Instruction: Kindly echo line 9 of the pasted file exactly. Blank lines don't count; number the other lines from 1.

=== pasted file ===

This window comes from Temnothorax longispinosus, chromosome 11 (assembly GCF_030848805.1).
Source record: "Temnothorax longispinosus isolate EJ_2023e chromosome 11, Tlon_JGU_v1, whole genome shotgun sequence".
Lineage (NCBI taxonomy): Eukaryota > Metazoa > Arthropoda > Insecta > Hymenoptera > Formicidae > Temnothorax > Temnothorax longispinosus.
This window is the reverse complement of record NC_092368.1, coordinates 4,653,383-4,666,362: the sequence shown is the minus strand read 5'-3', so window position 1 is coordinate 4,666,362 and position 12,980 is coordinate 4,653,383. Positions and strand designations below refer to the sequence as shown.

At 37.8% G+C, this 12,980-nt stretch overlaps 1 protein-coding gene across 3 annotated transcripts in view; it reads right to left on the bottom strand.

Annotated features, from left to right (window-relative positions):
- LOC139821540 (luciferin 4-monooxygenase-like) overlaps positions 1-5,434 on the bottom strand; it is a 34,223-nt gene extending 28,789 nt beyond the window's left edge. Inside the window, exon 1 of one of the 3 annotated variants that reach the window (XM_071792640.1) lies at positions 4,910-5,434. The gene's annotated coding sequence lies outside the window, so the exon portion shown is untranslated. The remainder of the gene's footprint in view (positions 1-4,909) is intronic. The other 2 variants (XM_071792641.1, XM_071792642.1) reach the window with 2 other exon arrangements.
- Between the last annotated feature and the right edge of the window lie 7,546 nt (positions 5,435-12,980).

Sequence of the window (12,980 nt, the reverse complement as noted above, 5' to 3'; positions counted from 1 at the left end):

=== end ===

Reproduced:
Sequence of the window (12,980 nt, the reverse complement as noted above, 5' to 3'; positions counted from 1 at the left end):